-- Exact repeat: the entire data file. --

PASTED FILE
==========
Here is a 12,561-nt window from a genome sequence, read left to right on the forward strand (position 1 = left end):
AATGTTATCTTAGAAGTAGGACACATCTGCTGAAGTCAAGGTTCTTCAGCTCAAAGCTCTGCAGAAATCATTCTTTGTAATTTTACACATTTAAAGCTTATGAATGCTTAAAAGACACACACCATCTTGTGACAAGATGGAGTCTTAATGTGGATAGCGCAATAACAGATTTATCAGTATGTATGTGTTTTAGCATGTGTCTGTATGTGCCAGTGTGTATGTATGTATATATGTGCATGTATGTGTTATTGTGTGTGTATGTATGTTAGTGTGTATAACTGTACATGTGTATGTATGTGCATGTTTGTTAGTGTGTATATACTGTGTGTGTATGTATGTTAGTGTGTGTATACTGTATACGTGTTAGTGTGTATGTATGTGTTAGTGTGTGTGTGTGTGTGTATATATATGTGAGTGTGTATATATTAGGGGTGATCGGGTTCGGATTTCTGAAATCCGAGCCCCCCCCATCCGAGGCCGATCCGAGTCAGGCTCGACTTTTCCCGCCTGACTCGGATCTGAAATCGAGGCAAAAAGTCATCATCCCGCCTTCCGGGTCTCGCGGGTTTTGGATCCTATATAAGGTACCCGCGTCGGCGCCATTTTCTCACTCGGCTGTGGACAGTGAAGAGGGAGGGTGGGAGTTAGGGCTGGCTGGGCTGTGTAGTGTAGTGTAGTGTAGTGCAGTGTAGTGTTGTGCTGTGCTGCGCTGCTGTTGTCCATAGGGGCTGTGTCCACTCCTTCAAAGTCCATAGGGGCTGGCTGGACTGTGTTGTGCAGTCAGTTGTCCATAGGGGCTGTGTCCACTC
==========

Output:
Here is a 12,561-nt window from a genome sequence, read left to right on the forward strand (position 1 = left end):
AATGTTATCTTAGAAGTAGGACACATCTGCTGAAGTCAAGGTTCTTCAGCTCAAAGCTCTGCAGAAATCATTCTTTGTAATTTTACACATTTAAAGCTTATGAATGCTTAAAAGACACACACCATCTTGTGACAAGATGGAGTCTTAATGTGGATAGCGCAATAACAGATTTATCAGTATGTATGTGTTTTAGCATGTGTCTGTATGTGCCAGTGTGTATGTATGTATATATGTGCATGTATGTGTTATTGTGTGTGTATGTATGTTAGTGTGTATAACTGTACATGTGTATGTATGTGCATGTTTGTTAGTGTGTATATACTGTGTGTGTATGTATGTTAGTGTGTGTATACTGTATACGTGTTAGTGTGTATGTATGTGTTAGTGTGTGTGTGTGTGTGTATATATATGTGAGTGTGTATATATTAGGGGTGATCGGGTTCGGATTTCTGAAATCCGAGCCCCCCCCATCCGAGGCCGATCCGAGTCAGGCTCGACTTTTCCCGCCTGACTCGGATCTGAAATCGAGGCAAAAAGTCATCATCCCGCCTTCCGGGTCTCGCGGGTTTTGGATCCTATATAAGGTACCCGCGTCGGCGCCATTTTCTCACTCGGCTGTGGACAGTGAAGAGGGAGGGTGGGAGTTAGGGCTGGCTGGGCTGTGTAGTGTAGTGTAGTGTAGTGCAGTGTAGTGTTGTGCTGTGCTGCGCTGCTGTTGTCCATAGGGGCTGTGTCCACTCCTTCAAAGTCCATAGGGGCTGGCTGGACTGTGTTGTGCAGTCAGTTGTCCATAGGGGCTGTGTCCACTC